The ability of L-carnosine to attenuate the products of lipid peroxidation within the ocular lens was first suggested by Dr. Alan Babizhayev
and colleagues in 1987.10 Indeed, much research has since confirmed that carnosine reduces the formation of lipid peroxides within the lens.11,12,13 In addition to directly attenuating membrane structure damage through lessening peroxidation of lipids, reduction of lipid peroxides also reduces the formation of its highly reactive metabolite, malondialdehyde (MDA).
MDA interacts with amino acid moieties on crystallin proteins within the lens to cause crosslinking of these proteins, resulting in insoluble aggregate molecules.14 In cataracts, many enzymes that normally provide defense against ROS overproduction, including superoxide dismutase and catalase, are depleted.15 Exacerbating this effect, the nuclear region of the lens is normally dependent on the production and subsequent diffusion of glutathione from the cortical region, but this diffusion process becomes less efficient as we age.16 Carnosine has been shown to preserve levels of these enzymes in cataract lenses, thus improving their antioxidative capacity.17 There is also postulation that carnosine lessens ROS damage through its ability to chelate free metal ions, which are required to generate O2-.18 Separately, carnosine has been shown to act as an alternative target for glycation, a "sacrificial transglycation," that effectively binds sugars to itself rendering them unavailable to bind proteins.
No mention is given in the publication of the statistical analysis or of the results of the 2 nontreatment groups.31 Babizhayev
and colleagues have shown beneficial effects of 1.0% NAC instillation in the eyes in several small human clinical trials.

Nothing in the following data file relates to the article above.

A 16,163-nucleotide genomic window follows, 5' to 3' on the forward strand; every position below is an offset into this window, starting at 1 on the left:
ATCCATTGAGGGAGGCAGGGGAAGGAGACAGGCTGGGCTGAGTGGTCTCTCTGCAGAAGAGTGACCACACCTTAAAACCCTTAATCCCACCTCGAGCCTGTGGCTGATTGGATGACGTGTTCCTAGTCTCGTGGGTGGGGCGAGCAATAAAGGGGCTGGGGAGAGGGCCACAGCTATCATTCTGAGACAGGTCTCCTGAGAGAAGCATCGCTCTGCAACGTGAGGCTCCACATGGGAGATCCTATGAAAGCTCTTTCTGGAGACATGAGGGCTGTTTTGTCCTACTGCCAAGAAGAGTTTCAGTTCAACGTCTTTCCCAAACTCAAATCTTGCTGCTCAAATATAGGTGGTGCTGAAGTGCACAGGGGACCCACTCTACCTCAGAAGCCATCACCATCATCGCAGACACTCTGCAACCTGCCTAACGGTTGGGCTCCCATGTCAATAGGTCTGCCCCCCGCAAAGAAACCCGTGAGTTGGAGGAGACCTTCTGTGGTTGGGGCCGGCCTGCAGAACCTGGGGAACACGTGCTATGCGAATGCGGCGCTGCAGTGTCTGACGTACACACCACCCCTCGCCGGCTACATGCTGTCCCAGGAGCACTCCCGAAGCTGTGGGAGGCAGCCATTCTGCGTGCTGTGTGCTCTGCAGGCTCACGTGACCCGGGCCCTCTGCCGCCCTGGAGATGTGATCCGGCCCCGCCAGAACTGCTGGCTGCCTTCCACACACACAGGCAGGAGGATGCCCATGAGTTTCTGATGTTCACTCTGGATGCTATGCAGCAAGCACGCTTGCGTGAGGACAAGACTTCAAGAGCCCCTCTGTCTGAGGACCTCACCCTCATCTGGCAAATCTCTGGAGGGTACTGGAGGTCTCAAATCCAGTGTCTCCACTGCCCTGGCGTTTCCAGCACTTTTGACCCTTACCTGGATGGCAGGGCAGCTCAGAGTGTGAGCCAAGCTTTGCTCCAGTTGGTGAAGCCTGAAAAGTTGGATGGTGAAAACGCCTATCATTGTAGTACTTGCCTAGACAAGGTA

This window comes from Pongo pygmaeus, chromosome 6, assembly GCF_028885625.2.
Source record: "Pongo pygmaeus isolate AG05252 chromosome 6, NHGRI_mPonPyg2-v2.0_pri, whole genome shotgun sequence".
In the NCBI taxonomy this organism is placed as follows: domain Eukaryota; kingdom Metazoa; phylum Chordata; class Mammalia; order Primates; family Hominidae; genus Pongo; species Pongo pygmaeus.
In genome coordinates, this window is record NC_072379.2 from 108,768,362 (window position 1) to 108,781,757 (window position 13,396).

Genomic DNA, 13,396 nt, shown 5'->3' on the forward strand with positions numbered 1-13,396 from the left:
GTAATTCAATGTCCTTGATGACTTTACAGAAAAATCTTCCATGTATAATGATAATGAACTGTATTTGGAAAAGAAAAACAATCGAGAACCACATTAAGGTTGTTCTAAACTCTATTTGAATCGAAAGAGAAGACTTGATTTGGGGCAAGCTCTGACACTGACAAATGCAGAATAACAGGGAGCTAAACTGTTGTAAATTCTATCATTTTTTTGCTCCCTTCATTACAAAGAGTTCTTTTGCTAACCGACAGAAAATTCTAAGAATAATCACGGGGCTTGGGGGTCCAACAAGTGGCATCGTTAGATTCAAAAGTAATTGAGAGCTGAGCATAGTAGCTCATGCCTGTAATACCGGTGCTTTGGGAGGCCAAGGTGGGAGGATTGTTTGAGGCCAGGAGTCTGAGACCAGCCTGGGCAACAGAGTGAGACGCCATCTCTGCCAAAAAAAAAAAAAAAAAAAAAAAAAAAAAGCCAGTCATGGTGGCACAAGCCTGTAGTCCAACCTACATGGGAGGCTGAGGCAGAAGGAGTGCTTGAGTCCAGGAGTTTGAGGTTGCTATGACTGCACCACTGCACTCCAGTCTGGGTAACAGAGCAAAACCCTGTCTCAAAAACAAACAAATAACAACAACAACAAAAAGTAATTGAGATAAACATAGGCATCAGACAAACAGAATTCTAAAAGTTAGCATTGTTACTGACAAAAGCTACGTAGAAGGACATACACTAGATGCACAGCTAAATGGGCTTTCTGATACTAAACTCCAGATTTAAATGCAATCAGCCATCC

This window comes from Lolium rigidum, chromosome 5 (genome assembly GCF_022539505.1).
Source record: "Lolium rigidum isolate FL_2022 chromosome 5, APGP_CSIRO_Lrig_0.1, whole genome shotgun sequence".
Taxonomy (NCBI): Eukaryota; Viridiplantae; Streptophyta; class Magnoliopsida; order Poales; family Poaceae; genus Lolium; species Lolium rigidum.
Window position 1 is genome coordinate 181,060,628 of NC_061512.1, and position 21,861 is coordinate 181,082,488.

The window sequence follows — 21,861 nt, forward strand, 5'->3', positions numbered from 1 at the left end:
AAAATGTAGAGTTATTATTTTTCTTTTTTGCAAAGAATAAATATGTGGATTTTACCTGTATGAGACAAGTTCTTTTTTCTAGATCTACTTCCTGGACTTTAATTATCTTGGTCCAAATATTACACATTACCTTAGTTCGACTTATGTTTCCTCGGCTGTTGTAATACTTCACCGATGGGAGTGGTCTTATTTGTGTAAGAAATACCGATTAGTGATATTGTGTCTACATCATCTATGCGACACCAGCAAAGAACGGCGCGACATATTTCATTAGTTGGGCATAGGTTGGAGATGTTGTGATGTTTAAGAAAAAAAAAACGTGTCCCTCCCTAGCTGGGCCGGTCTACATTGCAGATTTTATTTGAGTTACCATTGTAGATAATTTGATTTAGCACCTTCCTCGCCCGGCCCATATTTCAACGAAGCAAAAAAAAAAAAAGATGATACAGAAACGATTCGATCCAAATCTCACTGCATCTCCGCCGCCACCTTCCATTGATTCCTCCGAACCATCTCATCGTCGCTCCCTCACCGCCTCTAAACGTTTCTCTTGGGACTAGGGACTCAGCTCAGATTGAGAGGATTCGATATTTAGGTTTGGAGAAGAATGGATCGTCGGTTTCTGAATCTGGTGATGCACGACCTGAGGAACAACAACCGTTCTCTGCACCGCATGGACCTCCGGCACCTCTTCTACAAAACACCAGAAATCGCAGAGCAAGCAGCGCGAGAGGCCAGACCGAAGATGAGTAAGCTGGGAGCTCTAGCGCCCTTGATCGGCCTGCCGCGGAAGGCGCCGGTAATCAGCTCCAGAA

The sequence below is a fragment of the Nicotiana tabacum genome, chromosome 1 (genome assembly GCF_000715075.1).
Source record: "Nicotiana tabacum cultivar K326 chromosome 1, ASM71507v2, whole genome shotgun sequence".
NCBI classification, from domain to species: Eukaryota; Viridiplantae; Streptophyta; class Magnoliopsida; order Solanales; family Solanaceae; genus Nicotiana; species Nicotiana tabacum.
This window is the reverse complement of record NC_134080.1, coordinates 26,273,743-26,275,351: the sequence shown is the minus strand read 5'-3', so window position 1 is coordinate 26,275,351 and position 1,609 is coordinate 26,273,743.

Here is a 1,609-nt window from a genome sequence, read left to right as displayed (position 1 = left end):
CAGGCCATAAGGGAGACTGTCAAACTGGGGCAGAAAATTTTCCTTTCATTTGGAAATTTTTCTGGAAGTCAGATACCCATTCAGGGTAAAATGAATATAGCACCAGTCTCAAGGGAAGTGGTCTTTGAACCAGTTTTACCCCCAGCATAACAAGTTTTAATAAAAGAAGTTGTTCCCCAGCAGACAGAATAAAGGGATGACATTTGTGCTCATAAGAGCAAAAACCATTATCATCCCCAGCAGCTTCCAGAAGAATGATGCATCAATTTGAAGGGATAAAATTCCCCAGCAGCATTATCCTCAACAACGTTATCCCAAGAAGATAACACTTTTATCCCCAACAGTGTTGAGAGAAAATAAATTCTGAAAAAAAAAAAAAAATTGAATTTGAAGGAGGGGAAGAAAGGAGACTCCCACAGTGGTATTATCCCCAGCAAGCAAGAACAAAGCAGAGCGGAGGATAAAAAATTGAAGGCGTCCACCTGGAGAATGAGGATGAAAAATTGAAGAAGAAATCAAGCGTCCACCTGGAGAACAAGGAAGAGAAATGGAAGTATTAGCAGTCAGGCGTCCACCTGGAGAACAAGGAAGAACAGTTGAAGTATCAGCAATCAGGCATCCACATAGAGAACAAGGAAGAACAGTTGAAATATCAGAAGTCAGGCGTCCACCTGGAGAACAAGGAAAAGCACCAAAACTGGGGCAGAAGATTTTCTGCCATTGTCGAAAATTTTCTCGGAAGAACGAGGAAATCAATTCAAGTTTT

For a thorough review of carnosine's biological effects throughout the body, the reader is referred to a recent publication by Alan Hipkiss.38 Much of the clinical research demonstrating the efficacy of carnosine in preventing or treating cataracts in humans has been done by Dr. Babizhayev of Innovative Vision Products (IVP), Delaware, USA.
His group proposed the use of NAC as a prodrug for L-carnosine in 1996.39 Since then, IVP has manufactured a patented formula called Can-C (private label, Nu-Eyes) which consists of deionized water, glycerin (1.0%), NAC (1.0%), carboxymethylcellulose (0.3%), benzyl alcohol (0.3%), and potassium borate and bicarbonate buffers.40 Babizhayev's group proposes this particular formulation obtains superior absorption through the cornea and that acetylation of carnosine optimizes the delivery of carnosine into the lens in several ways: protection from degradation by carnosinase in the aqueous humor, a more lipophilic molecule that allows for easier penetration into the lens, and, due to the pharmacokinetics of deacetylation, "timed release" of the carnosine molecule.41,42 Babizhayev and colleagues reported that instillation of non-acetylated L-carnosine (1%) to rabbit eyes did not lead to an increase of L-carnosine concentration in the anterior compartment versus placebo, an effect they speculate is due to carnosinase degradation of the dipeptide.43 While this is in keeping with the assumption that carnosinases in the eye rapidly degrade L-carnosine, there is recent evidence of L-carnosine accumulation in the eyes of rabbits using a 5.0% instillation.44 Further, Babisheyev asserts that not only is L-carnosine less effective than NAC, but that there may be risk of harm to the eye due to the byproduct of histamine that ultimately results from the degradation of carnosine.